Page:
Lutz’s Blog: Corey Graves can learn a lot from his recent missteps


By Jeff Lutz, Staffer (@JLutz82)

WWE announcer Corey Graves has a lot of ways to express his feelings. Probably too many.

He’s paired with Michael Cole on Smackdown every Friday, and even though that’s an in-character performance, surely some of Graves’ real personality comes through. He recently began a podcast in which he shares his opinions on WWE and interviews some of its principals.

And, as you might have heard, he’s on Twitter.

Unfortunately, all of those mediums are public, and too often Graves makes a spectacle of himself, bringing himself and WWE negative press and attention. Graves’ character is a lightning rod for controversy, and it seems he revels in that in real life, too.

Graves made the wrong kind of news last month when he took a thinly veiled shot on Twitter at NXT announcer Mauro Ranallo, who is open about his struggle with bipolar disorder and whose animated play-by-play style is subject to a wide array of opinions. Graves, in a way many deemed to be overly aggressive, noted that Ranallo wasn’t the only person in the booth, and Ranallo hasn’t been seen on TV since. Ranallo also deleted his Twitter account as he presumably works through a bout of mental health issues.

To his credit, Graves publicly apologized for his comments, though he didn’t directly address Ranallo. Hopefully, Graves learned a lesson about professionalism and figured out that while his is an important voice in WWE’s landscape, he doesn’t need to be its spokesperson and he certainly doesn’t need to opine on the performance of his announcing colleagues.

There might be another equally important lesson for Graves in all of this: how to deal with pro wrestling journalists.

During the fallout from his comments on Ranallo, Graves – on Twitter, of course – called out veteran wrestling writer Dave Meltzer of The Wrestling Observer for what Graves felt was an inaccurate portrayal of the situation between Graves and Ranallo. Graves suggested that Meltzer should call him before reporting, and Graves was right.

I worked in newspaper for 18 years and I have been around journalism – the family business – for my entire life. I understand the importance of thorough reporting, accuracy, trust in and from sources, fairness, and never making yourself a part of the story.

All of that applies to pro wrestling journalism, too, but I don’t think I completely grasp the difficulty of covering the industry, particularly WWE, on a day-to-day basis. From where I sit, it seems that misleading information is rampant, cooperation from WWE is limited, and few if any sources ever attach their name to their comments. Like the media in general these days, it’s difficult to know whom to trust.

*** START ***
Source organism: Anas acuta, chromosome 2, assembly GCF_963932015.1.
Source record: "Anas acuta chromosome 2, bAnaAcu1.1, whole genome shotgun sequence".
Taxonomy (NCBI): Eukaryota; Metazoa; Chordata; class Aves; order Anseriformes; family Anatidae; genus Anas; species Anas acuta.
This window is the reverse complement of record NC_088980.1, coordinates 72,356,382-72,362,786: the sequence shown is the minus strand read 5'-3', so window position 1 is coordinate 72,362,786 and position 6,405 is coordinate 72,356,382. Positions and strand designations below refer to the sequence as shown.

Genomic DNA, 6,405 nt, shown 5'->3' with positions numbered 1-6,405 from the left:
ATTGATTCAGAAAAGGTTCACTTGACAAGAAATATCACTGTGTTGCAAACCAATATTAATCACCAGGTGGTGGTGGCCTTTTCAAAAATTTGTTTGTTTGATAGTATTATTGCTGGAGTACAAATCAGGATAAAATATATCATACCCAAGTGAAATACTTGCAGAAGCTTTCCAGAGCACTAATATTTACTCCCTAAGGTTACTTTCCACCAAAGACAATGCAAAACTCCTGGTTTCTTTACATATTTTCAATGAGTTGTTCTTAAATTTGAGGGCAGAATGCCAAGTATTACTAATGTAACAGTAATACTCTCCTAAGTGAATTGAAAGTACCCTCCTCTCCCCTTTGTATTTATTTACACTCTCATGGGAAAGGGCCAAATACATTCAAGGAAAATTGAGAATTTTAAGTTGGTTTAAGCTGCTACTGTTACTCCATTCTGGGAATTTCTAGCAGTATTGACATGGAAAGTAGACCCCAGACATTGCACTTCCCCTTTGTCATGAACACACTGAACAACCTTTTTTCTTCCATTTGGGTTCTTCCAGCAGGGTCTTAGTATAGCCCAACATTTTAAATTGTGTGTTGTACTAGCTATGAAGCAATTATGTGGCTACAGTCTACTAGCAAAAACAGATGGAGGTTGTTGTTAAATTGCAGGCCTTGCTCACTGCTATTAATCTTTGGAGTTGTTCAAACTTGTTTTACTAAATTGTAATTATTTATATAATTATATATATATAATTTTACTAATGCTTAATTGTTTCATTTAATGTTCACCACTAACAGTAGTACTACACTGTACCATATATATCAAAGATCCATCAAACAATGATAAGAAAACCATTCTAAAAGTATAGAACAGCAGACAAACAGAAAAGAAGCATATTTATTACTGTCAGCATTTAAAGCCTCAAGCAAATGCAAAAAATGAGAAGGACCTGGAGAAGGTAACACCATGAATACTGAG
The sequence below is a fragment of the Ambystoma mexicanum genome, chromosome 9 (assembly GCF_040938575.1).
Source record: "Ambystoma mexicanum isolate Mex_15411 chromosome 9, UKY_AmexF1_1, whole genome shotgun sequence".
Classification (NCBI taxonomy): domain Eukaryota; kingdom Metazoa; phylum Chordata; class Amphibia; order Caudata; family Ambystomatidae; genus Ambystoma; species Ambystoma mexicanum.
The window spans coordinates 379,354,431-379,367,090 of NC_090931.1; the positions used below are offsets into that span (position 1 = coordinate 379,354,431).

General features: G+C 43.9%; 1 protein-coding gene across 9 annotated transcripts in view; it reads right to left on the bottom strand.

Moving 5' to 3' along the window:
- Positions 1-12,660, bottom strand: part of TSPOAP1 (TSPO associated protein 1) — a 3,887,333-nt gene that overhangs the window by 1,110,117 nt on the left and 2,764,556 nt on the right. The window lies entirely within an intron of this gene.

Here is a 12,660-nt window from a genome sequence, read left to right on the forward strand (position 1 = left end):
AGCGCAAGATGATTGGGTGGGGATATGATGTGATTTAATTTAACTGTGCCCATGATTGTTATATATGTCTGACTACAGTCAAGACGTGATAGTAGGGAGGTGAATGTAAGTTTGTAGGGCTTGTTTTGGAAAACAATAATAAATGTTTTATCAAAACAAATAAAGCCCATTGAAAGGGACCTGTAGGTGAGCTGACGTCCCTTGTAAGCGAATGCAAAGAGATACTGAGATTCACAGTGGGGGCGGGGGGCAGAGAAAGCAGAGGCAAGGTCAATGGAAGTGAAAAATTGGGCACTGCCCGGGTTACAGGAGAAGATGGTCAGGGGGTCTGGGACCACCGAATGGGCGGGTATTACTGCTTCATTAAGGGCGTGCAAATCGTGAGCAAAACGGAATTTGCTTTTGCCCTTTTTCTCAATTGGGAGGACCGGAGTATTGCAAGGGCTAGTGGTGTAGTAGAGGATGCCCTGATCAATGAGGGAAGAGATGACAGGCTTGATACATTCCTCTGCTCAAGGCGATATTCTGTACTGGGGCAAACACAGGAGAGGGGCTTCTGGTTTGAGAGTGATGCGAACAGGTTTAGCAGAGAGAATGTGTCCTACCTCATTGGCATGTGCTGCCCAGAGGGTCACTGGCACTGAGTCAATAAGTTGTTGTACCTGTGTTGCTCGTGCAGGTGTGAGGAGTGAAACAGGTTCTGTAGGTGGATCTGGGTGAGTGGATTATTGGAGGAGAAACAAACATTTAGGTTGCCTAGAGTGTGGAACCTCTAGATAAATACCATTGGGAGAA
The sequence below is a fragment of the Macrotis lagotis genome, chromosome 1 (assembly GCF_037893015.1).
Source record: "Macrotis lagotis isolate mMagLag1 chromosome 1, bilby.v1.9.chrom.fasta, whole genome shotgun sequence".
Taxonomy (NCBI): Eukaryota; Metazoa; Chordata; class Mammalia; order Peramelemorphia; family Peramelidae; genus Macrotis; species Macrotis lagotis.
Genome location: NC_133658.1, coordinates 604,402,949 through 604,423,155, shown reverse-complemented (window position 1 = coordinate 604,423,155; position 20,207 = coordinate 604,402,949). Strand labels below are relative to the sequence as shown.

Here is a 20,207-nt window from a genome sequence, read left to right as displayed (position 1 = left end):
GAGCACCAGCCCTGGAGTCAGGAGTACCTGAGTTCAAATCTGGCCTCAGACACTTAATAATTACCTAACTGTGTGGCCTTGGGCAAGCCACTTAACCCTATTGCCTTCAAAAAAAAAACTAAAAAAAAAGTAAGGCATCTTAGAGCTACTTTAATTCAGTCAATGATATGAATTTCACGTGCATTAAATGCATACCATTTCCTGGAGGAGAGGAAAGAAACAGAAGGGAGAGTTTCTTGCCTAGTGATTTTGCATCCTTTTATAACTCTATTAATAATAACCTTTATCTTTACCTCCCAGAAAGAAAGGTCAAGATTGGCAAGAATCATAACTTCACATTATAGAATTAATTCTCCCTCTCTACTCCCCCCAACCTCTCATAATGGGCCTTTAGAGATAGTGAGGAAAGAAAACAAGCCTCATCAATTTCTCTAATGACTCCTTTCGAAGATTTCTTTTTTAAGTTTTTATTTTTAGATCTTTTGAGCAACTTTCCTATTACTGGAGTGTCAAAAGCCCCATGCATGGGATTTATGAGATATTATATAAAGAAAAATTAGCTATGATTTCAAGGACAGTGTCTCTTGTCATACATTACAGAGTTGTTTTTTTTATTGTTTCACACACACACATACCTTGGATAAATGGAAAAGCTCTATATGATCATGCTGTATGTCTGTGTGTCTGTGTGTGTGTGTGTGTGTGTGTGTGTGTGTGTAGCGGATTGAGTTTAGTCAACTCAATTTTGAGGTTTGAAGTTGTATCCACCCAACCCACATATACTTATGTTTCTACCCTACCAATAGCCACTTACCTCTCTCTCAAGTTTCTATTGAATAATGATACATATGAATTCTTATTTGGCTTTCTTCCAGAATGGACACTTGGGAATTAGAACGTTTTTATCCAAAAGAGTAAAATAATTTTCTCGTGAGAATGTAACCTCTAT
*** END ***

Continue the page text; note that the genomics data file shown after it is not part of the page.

I trust Meltzer and Bryan Alvarez, Wade Keller and much of his staff at Pro Wrestling Torch, and of course Jason Powell, who runs my favorite wrestling website. Meltzer, though, has become distrusted by many fans who have listened to Bruce Prichard repeatedly rip him on his podcast “Something To Wrestle.” Those fans don’t understand that most people in any company that is heavily scrutinized dislike journalists because they sometimes share unfavorable opinions and often report hard truths.

Meltzer, like every journalist, especially those with a decades-long body of work, has made mistakes. He has also shown himself to be out of touch at times, like with his comments this summer about the appearance of WWE women’s wrestler Peyton Royce. But, for better or worse, he is an authority on professional wrestling past and present.

And he should have called Corey Graves.

Of course, Graves could have and should have called Meltzer, too. Not to mention the call he should have made to Ranallo. Better to work things out over the phone than to take your beef to Twitter. Graves, representing WWE, needs to be better than that.

Prichard’s constant bashing of Meltzer has made some in WWE feel they can publicly criticize him, too. But that’s not how business should be done in that world, where no sources are ever named, anyway. The lines of private communication – from both sides – need to be open.

I’m not Graves’ biggest fan, but I’m fine with his being an influential voice in WWE. He’s young, interesting, and he has a unique perspective as an ex-wrestler. His next step is to understand the responsibility that comes with his influence and handle it with care.


Readers Comments (4)

  1. I’m not exactly sure why Corey Graves is catching so much heat here. He didn’t attack Ranallo personally, he leveled a criticism against his work. Honestly, I agree with, Corey. Nigel is a heckuva good commentator, but he rarely ever gets a word in edgewise because Mauro never breathes. He takes away from the product.

    It sucks Mauro is battling what he is, no doubt. If Graves had made fun of the way he looked, or how he spoke, then this is a totally different beast. It’s a criticism of HOW he’s doing a job though.

    • But why PUBLICLY attack someone who works in the same company as you? If you have a genuine criticism, share it behind closed doors, help they guy, have a chat. In any walk of life – it’s really not a smart move.

  2. “like with his comments this summer about the appearance of WWE women’s wrestler Peyton Royce”

    Do you mean LAST summer? It was in 2018 after all.

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